How to Manage Pests
Pests in Gardens and Landscapes
The rattlesnake is California’s only native venomous snake. Nine species are found in various areas of the state from below sea level to about 11,000 feet. Their size may vary, and adults of some species may reach 6 feet in length. Rattlesnakes are an important part of the ecosystem, feeding on rodents, birds, and other small animals.
Rattlesnakes have a distinctive, triangular-shaped head, which can be helpful in their identification; and as their name implies, most have a rattle on the tail end. The harmless gopher snake (Pituophis catenifer) appears similar to rattlesnakes and can alter its posture to mimic the triangular head shape but will always lack a rattle. The rattle lies at the end of the tail and is composed of interlocking horny segments of shed skin. Young rattlesnakes are born with a small rattle or button. A new segment is formed each time the skin is shed, which may occur several times a year. The size of the rattle is only a rough indicator of age because the terminal segments often break off on older snakes. Because rattles can shorten or be broken off completely, the lack of a rattle does not mean the snake is not a rattlesnake.
The most widespread rattlesnake in California is the western rattlesnake (Crotalus oreganus), found from the northern part of the state as far south as Santa Barbara County and from sea level to 7,000 feet. Two closely related species (C. helleri and C. lutosus) are found in coastal Southern California and in the northern Sierra Nevada, respectively. The sidewinder (C. cerastes) is the smallest rattlesnake and is so named because of its peculiar method of sideways locomotion. The sidewinder is sometimes called the horned rattler because of the hornlike scales above its eyes. It is most commonly found in sandy desert areas from below sea level to 6,000 feet. The Mohave rattlesnake (C. scutulatus) ranges across the desert and foothills of southeastern California from sea level to higher elevations. The southwestern speckled rattlesnake (C. mitchellii) ranges from Baja California northward across much of the Colorado, Mojave, and Sonoran Deserts, overlapping with the red diamond rattlesnake (C. ruber) in western parts of its range and the sidewinder farther east. The Panamint rattlesnake (C. stephensi) is closely related but has a more northerly distribution in the inland desert regions of Southern California. The red diamond rattlesnake is found in Baja California and in southwestern California south of Los Angeles. The western diamond-backed rattlesnake (C. atrox) is seldom seen in California but occurs in the extreme southeastern part of the state in desert regions.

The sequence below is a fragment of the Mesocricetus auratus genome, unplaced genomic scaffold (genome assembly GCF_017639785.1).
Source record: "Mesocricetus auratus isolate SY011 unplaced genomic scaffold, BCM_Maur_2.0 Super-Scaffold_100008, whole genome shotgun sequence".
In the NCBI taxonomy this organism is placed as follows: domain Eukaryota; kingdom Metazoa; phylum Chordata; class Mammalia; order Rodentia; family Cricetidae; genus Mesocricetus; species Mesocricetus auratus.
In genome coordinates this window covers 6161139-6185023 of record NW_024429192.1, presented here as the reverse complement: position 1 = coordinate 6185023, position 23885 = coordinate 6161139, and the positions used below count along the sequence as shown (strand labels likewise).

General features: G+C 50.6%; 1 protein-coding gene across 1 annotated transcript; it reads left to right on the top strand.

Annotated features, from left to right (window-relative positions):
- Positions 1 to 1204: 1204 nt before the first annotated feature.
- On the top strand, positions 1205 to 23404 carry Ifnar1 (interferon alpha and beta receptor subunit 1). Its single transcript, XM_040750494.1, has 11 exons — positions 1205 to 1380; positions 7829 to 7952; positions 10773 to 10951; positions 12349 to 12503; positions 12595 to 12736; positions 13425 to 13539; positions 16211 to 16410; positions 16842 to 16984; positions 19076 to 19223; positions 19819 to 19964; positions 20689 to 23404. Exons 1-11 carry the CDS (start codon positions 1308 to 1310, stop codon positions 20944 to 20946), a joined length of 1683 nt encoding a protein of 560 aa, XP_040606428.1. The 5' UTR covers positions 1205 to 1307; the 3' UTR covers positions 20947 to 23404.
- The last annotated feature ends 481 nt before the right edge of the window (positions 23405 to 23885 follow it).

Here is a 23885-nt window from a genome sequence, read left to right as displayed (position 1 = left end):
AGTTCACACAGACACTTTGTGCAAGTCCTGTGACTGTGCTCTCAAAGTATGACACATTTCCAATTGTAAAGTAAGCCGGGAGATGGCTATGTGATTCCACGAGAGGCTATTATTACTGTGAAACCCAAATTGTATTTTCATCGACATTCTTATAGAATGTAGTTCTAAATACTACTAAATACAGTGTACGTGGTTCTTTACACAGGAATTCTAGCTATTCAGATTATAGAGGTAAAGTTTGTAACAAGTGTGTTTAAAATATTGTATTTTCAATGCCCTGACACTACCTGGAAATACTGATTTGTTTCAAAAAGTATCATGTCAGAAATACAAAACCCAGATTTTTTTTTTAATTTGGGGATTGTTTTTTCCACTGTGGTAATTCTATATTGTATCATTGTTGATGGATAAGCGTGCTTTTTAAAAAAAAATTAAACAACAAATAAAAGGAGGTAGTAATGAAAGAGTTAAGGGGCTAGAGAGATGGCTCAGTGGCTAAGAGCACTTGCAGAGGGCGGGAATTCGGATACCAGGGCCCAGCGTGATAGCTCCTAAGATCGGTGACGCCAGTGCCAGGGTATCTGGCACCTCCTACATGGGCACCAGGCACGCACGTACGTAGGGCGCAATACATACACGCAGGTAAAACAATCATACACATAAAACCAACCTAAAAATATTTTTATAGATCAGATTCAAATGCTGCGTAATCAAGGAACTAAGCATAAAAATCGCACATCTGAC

BIOLOGY AND BEHAVIOR
Most rattlesnakes forage for prey in or near brushy or tall grass areas, rock outcrops, rodent burrows, around and under surface objects, and sometimes in the open. Adults eat live prey, primarily rodents; the young consume mostly lizards and young rodents. To catch their prey, rattlesnakes wait until a prey animal is nearby. The snake strikes with two large fangs that inject venom. This subdues and usually kills the prey, which is then swallowed whole. Rattlesnakes feed on carrion less frequently.
When inactive, most rattlesnakes seek cover in crevices of rocks, under surface objects, beneath dense vegetation, and in rodent burrows. In some areas, rattlesnakes hibernate for several months in the crevices of rock accumulations. Unlike many reptiles, rattlesnakes give birth to live young. Newborn snakes require protection for 1-2 weeks and are likely to be born in abandoned rodent burrows, rock crevices, or in other secluded places.
Rattlesnakes are among the group of snakes called pit vipers because of the small pits on each side of the head between the eye and nostril. These pits are temperature-sensitive structures that assist the snake in finding prey, even in complete darkness. The tongue is also used to detect the scent of prey. Rattlesnakes have a specialized venom delivery system. Venom is produced in glands behind the eyes and then flows through ducts to the hollow fangs. Normally the fangs fold back against the roof of the mouth and when a snake strikes, the fangs pivot forward to inject venom. Rattlesnakes may occasionally bite without injecting venom, often called a ‘dry’ bite. However, even after its death, a rattlesnake can still inject venom for an hour or more by reflex action. Caution, therefore, is advised when handling what appears to be a dead snake.